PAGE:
Christer Ericson, Director of Tools and Technology at Sony Santa Monica (the God of War team), has posted a teaser of sorts on his blog, realtimecollisiondetection.net. In Don’t follow the shortest path!, he points out the near fanatical restriction to have the heuristic in A* be admissible, which is defined as not overestimating the theoretical path cost to the goal.
When the heuristic (h) is admissible, A* will return the shortest possible path. However, it also takes longer than when h is not admissible by the above definition. Even when not admissible, A* will find the path, but it may not necessarily be the shortest. His point is that we are spending a lot of calculation time achieving that shortest path when plenty of other paths would do.
When h(x) is admissible, meaning it doesn’t overestimate the true cost of reaching a goal, A* is guaranteed to find a shortest path (if one exists). And herein lies the problem: much too much effort is spent in games in finding the shortest paths! There is a near obsession with admissible heuristics, which is completely misguided! Who the heck cares about the shortest path?! In our everyday lives we rarely, if ever, take a shortest path. Instead, we often optimize for search effort, taking a path we’re familiar with (which we’ve chunked or otherwise memorized so as to require no search). Well, the same applies to games and the A* algorithm. We can reduce search effort, sometimes drastically, by forfeiting the guarantee of an optimal shortest-path using nonadmissible heuristics.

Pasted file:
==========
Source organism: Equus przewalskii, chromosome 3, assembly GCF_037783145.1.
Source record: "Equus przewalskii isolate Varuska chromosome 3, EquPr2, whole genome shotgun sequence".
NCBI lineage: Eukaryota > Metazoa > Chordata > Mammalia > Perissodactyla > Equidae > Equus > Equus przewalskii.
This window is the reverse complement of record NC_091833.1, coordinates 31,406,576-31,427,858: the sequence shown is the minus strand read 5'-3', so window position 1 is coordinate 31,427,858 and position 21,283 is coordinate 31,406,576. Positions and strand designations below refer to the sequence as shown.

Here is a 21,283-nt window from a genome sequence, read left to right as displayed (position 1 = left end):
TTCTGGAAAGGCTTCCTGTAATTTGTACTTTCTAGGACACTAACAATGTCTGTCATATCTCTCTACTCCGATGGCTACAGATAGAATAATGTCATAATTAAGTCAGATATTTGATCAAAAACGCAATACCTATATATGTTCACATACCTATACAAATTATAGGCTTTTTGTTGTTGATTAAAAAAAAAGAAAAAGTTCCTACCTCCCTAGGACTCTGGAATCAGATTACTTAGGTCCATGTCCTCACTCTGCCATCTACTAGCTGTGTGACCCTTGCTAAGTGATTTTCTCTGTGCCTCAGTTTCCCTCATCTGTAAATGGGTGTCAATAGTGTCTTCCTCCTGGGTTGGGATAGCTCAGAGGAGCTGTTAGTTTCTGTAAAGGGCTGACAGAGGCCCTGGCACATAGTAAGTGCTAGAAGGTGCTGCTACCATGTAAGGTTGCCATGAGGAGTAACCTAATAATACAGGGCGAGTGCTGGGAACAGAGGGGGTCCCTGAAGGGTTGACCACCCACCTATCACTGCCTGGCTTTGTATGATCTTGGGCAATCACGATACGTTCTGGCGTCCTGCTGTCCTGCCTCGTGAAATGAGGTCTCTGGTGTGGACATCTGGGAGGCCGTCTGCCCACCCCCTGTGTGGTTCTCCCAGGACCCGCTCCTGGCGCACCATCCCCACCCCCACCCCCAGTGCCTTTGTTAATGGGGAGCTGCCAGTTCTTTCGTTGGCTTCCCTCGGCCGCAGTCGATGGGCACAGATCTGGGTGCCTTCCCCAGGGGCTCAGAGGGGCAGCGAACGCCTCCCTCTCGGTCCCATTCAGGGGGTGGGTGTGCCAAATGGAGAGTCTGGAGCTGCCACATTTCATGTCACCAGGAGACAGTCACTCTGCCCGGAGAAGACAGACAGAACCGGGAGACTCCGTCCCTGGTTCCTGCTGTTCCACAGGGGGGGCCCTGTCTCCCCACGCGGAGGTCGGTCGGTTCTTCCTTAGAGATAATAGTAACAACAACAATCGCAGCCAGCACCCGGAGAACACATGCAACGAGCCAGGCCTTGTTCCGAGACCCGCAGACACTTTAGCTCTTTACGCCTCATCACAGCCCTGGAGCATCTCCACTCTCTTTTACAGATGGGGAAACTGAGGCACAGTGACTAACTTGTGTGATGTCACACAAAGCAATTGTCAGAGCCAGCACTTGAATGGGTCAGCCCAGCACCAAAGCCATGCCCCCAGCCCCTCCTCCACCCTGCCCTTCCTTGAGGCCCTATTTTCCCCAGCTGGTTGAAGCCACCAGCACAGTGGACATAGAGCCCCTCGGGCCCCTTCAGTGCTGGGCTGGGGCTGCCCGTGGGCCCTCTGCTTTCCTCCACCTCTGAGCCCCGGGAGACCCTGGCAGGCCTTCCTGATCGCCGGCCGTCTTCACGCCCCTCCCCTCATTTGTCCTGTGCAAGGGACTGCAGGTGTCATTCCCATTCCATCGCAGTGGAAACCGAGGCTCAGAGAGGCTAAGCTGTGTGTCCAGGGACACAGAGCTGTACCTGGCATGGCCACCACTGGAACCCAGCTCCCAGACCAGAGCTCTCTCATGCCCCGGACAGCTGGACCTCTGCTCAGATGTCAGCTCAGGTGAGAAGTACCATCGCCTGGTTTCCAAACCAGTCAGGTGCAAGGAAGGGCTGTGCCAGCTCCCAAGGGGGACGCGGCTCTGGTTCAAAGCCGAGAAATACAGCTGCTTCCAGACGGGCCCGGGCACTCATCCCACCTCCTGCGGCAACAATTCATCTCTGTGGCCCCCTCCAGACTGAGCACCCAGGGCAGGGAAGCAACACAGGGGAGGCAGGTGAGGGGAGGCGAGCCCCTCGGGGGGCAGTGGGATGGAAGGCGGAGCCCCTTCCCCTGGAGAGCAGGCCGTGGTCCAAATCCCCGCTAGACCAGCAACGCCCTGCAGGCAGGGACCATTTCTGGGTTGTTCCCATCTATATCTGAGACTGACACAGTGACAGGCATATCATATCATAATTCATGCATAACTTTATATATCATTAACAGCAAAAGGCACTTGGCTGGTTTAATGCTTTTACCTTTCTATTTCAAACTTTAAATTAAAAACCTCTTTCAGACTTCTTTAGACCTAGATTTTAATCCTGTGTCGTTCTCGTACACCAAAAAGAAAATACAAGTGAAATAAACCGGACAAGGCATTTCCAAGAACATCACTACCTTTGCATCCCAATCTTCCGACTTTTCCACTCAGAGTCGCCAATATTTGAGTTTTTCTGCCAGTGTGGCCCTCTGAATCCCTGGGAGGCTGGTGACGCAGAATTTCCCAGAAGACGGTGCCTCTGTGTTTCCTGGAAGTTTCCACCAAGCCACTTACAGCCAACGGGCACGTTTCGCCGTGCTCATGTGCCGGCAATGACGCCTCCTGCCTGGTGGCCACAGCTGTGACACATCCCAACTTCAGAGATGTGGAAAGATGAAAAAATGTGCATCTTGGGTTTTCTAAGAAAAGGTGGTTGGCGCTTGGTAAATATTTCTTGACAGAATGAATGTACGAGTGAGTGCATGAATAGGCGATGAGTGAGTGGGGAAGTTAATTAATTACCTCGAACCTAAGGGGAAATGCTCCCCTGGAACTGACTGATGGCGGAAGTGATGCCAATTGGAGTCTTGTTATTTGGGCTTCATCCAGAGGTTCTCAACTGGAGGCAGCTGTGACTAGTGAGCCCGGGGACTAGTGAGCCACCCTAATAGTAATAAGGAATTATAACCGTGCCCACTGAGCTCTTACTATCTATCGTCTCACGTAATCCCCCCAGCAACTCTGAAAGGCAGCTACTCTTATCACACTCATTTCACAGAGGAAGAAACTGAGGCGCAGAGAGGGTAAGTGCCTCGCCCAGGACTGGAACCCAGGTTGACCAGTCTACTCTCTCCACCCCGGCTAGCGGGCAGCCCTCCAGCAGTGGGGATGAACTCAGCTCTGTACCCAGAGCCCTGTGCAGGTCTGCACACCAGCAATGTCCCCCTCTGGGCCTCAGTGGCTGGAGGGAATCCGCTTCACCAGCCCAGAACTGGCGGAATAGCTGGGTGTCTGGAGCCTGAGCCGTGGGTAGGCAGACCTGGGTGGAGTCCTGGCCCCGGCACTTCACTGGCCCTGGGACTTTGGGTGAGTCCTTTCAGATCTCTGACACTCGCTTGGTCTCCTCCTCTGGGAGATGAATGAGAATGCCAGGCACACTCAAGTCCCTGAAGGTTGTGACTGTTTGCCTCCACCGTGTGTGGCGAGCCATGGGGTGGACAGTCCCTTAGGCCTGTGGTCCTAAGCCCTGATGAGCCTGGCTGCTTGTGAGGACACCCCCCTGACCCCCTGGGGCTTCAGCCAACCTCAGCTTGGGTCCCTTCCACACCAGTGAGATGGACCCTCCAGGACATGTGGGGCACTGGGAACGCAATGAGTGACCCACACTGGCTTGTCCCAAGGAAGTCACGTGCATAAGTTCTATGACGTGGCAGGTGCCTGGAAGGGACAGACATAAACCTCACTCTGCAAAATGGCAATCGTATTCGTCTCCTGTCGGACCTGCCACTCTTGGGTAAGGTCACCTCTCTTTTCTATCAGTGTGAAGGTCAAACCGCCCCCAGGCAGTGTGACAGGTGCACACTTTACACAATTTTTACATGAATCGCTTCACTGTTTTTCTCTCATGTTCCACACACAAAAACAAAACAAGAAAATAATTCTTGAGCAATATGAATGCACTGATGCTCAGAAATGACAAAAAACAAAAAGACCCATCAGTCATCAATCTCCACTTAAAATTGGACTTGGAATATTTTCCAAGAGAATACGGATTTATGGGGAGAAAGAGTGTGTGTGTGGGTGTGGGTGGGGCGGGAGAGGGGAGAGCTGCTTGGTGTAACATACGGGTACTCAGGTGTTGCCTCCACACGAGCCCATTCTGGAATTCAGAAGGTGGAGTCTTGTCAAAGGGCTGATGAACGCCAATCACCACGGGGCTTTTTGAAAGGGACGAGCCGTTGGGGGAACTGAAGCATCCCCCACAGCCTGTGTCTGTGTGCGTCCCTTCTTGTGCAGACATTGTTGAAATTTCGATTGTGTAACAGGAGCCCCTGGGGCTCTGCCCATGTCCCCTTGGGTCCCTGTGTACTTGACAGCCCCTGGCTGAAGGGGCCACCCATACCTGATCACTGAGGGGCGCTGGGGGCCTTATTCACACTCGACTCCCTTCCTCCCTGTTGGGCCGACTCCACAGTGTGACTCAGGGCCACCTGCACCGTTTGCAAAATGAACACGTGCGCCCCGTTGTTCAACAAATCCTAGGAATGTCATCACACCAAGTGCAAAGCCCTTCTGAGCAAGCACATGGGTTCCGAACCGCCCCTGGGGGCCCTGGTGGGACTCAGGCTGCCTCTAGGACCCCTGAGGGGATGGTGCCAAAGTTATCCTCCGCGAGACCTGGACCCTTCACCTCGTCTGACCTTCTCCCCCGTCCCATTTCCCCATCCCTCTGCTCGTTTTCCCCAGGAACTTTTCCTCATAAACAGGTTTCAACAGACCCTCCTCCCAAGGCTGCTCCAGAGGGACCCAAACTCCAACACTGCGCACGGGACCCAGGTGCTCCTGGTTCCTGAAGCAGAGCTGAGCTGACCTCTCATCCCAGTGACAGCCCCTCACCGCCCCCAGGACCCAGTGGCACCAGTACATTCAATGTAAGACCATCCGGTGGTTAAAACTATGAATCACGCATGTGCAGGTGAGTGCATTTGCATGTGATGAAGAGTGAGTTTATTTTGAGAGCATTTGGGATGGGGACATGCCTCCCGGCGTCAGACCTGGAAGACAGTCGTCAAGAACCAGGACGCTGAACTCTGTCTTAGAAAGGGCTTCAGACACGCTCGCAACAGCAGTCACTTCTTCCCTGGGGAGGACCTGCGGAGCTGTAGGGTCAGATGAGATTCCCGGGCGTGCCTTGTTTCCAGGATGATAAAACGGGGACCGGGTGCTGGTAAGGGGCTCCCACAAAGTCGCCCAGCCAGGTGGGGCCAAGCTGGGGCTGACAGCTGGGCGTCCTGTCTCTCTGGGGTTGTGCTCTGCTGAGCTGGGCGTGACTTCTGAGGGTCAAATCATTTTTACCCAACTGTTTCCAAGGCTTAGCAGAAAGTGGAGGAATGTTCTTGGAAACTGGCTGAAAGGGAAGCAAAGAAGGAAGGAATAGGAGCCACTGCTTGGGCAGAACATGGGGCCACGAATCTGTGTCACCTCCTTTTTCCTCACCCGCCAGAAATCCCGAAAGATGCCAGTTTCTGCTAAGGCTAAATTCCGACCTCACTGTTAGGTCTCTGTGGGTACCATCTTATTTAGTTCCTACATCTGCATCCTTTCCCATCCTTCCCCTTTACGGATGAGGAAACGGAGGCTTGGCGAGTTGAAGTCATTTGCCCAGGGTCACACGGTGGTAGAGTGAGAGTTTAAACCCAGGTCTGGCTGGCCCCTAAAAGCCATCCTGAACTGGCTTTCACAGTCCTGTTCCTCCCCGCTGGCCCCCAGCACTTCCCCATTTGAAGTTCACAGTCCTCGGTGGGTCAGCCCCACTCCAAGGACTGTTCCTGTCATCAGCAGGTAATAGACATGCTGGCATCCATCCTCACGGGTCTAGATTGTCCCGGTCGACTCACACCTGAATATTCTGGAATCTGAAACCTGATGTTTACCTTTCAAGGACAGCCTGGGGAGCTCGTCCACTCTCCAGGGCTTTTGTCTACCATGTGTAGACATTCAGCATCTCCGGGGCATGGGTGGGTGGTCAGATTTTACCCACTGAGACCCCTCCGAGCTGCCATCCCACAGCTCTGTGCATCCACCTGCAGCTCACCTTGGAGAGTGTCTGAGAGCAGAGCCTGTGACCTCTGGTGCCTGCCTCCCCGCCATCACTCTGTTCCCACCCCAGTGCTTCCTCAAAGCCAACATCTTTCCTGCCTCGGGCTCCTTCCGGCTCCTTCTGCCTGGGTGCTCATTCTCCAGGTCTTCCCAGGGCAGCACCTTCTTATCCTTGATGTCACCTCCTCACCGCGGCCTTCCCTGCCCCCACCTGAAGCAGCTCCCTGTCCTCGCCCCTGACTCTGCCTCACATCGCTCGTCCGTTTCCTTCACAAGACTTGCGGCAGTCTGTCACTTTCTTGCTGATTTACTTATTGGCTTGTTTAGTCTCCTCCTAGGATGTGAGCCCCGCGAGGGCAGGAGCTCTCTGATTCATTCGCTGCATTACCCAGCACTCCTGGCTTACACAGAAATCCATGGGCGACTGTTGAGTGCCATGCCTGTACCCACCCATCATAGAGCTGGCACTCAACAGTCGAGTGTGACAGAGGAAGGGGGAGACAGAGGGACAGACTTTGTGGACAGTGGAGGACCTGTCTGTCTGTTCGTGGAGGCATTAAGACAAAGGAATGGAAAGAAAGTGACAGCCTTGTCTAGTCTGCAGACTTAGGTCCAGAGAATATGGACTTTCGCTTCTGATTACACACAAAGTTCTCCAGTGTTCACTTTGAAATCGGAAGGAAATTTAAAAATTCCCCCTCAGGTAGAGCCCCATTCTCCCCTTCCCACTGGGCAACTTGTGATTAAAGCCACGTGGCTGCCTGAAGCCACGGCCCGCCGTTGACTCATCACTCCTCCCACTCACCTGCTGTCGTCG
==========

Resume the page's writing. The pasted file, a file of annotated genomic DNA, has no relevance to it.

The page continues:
He quotes a few other researchers in the column and makes a couple of other points. While I like the idea, I wish that he would have shown some examples of why this sort of fanaticism is unwarranted… or at least overrated. Thought-provoking read, however.
In my opinion, he’s on the right track. In my weekly Developer Discussion column I have even made similar points about our addiction to exactness where it is not necessary and speed where it is not warranted. There are times when we are either simply not solving the right problem or we are approaching it with a level of granularity that significantly overshoots what it is we are trying to emulate. Christer makes that point briefly above when he points out that we humans rarely take the exact shortest path. When weighed against the diminishing returns of calculating it, is it worth it?